Revisiting Some Archived Articles that Have Not Been Lost, but May Have Been Forgotten and Are Worth a Fresh Read
Original Post Date: August 14, 2012
I would like to take some time in this article revisiting what should be a very familiar story from the Bible, the occasion of Christ’s first miracle in the village of Cana (John 2). Not only will Christ and Cana be our first two ‘C’ words, but we will eventually proceed full circle and conclude with these two as well.
For now, however, let us take a closer look at this story. Jesus’ family and disciples were at a wedding feast when a lack of foresight on the part of the wedding planner—or extraordinarily thirsty guests, or a combination of the two—led to a potentially disastrous social faux pas. With plenty of time remaining at the wedding celebration, the wine had run out. Though Jesus had not performed a miracle up to this point, as the head of the household after the death of Joseph, Mary clearly expected much from her eldest son. Jesus made some protest with regard to His greater mission, but He also used this occasion to glorify His Father. Mary left after giving explicit instructions to the servants, “Do whatever he tells you.” Here is a glimpse of Mary’s complete trust in Christ. Jesus had the servants fill the pots with water and without much ado or personal oversight, he had the servants deliver a cupful to the master of the feast. The wine was celebrated as being far better than the wine that had been served earlier in the feast.
Now we will suspend our thoughts on this story temporarily and pursue our next ‘C’, covenant. When God established His covenant, and then renewed His covenant, with the people of Israel, He told them to pass on the covenant to their children, our next ‘C’. First, realize that telling the people to pass on the covenant to their children was not a post scriptum to the covenant, or a lazy way out of having to reiterate the covenant to every generation. No, passing the covenant on to the children was just as much a part of the covenant as was keeping the Sabbath, or refraining from murder or adultery. Passing the covenant on to the children was the means which the Lord used to be in covenant with every generation thereafter. Keeping the covenant perfectly in every other sense, but failing to pass the covenant on to the next generation, would be to fail miserably.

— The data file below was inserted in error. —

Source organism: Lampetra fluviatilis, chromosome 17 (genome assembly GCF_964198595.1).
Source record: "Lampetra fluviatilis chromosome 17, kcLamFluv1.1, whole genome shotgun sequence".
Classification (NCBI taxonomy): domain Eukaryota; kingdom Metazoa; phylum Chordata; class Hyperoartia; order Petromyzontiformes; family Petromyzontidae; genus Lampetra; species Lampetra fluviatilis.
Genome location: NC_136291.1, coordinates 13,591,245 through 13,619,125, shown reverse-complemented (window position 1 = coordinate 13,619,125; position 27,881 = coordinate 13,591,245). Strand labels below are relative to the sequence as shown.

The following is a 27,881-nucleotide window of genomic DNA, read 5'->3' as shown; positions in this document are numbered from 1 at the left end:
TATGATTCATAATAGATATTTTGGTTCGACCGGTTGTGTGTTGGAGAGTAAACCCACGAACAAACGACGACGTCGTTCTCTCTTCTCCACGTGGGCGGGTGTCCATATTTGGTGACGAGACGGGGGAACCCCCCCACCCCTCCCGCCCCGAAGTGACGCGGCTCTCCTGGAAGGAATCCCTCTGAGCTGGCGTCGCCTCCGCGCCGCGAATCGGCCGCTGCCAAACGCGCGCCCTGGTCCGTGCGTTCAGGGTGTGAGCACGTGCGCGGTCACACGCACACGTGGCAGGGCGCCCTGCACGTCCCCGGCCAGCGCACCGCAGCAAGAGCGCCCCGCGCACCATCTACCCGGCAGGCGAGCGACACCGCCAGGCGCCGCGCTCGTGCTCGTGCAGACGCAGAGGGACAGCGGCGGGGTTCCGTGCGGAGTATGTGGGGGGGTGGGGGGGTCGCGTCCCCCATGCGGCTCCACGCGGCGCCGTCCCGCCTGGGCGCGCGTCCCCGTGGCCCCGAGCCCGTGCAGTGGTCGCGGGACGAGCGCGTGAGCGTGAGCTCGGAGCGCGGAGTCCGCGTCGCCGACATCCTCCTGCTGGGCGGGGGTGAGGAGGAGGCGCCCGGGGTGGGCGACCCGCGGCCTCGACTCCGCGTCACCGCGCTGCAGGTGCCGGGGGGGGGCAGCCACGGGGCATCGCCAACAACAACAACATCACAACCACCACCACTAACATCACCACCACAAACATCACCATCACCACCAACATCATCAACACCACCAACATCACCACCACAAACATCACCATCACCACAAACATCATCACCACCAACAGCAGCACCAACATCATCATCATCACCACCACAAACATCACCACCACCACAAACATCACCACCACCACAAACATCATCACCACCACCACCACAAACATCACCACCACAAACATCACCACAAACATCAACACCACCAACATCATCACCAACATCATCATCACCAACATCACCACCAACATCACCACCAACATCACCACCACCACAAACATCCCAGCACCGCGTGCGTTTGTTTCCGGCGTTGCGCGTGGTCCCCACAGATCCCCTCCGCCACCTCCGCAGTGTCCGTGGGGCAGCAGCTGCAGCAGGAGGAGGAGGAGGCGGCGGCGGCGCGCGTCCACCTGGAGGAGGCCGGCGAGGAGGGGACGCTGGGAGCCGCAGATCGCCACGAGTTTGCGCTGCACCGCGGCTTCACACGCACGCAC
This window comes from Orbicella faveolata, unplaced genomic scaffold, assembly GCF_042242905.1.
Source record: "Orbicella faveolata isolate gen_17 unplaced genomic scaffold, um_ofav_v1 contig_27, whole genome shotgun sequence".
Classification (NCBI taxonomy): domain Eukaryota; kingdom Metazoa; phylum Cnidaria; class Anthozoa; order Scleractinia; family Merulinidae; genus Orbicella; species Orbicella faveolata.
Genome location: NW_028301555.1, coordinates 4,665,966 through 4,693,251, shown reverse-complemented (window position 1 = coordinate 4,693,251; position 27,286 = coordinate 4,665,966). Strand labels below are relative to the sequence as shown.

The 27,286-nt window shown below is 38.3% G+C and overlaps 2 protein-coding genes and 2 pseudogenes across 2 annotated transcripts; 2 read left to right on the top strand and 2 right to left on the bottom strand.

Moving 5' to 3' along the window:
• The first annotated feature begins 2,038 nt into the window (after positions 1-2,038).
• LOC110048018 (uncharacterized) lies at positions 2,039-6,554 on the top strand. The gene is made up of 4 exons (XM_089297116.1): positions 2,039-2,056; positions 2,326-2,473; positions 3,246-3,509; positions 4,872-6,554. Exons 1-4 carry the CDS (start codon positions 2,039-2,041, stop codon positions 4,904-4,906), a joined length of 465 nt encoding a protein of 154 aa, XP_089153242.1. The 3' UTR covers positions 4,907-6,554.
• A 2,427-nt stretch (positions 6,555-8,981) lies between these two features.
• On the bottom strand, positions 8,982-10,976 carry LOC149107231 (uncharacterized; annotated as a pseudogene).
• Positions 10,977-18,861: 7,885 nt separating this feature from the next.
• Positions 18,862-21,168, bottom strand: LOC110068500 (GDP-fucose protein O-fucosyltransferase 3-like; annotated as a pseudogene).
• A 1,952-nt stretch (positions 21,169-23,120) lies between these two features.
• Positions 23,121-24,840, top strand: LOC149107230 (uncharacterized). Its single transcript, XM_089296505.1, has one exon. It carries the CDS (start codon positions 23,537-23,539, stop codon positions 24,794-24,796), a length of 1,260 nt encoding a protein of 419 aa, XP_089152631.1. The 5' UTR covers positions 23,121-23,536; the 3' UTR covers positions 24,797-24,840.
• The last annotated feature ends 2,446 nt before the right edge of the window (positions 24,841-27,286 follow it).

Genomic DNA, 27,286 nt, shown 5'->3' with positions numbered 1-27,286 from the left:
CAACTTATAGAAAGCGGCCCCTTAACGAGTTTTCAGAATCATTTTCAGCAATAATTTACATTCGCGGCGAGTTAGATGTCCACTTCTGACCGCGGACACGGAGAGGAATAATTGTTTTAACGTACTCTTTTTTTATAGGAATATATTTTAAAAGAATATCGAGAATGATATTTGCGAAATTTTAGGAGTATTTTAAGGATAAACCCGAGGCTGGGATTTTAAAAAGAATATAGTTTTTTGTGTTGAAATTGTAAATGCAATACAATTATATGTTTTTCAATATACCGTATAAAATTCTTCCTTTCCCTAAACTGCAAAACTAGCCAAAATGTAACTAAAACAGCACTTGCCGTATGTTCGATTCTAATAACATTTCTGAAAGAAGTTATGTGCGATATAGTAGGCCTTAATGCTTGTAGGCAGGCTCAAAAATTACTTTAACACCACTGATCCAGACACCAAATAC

On a related side note, I would like to share a personal story with you. I had just come back from a church (this ‘C’ is only optional) service where a short-term missions team was sharing their experience. They had gone to a quaint little town in British Columbia and they were amazed by the realization that there were people in that town who had no real understanding of the person of God. It was almost aboriginal. When the missionaries spoke to the local pastor, he explained that there had been a revival several decades ago, but that was then and this was now. There was a definite spiritual disparity between the two generations. I immediately thought that the generation that had been blessed with a revival from God had not faithfully kept covenant with God by passing their knowledge, passion, and responsibilities on to the next generation. They received freely, but had failed to give freely.
This leads to our next set of ‘C’s’, and yes, in context you may already have guessed what it is: classical conversations. By extension, classical is that which is so well designed that it becomes timeless. This is how we will apply it to our current thoughts on the matter. What God has given to us in His Word is eternal; it is timeless. To say that it is classical in any sense is a severe understatement. Nonetheless, the point is easily understood: God’s Word is classical while simultaneously timelessly relevant. Since we are God’s people and in covenant with Him, it is our obligation to have classical conversations with our children. These conversations have to revolve around our knowledge and commitment to our common (two bonus ‘C’s’) Lord. If we fail to have these covenantal conversations, we have no proper claims to being in true covenant with God.
What is the ultimate goal of these conversations? This leads to a very important ‘C’, conversion. We all want our children to be converted to Christ at the earliest age possible and to grow in the wisdom and knowledge of His character and will. We all know, of course, that we are spiritually incapable of making truly regenerated converts; that is the job of the Holy Spirit alone. We are still obligated to give all we can to lead our children to the foot of the cross, the sole place where our salvation is procured.
Now we have come full circle to the scene of the wedding at Cana. In my personal devotional time, I have read a book called, The Duties of Parents, by J.C. Ryle, published in 1888. With one little sentence, Ryle encapsulates everything I have feebly attempted to express in this essay:
“We have only to do as the servants were commanded at the marriage feast in Cana, to fill the water pots with water, and we may safely leave it to the Lord to turn that water into wine.”
The point is clear on all fronts; we are responsible for the inputting of biblical knowledge and virtue into our children and God is responsible to turn these items into saving faith.
Let me attempt one last exercise in thinking on the letter ‘C’. As a covenantal people, let us commit to having classical conversations with our covenantal children, leading them to the foot of the cross of Christ, where, as at the wedding feast in Cana, our watery input is converted to regenerative wine.
These are my thoughts on the letter ‘C’.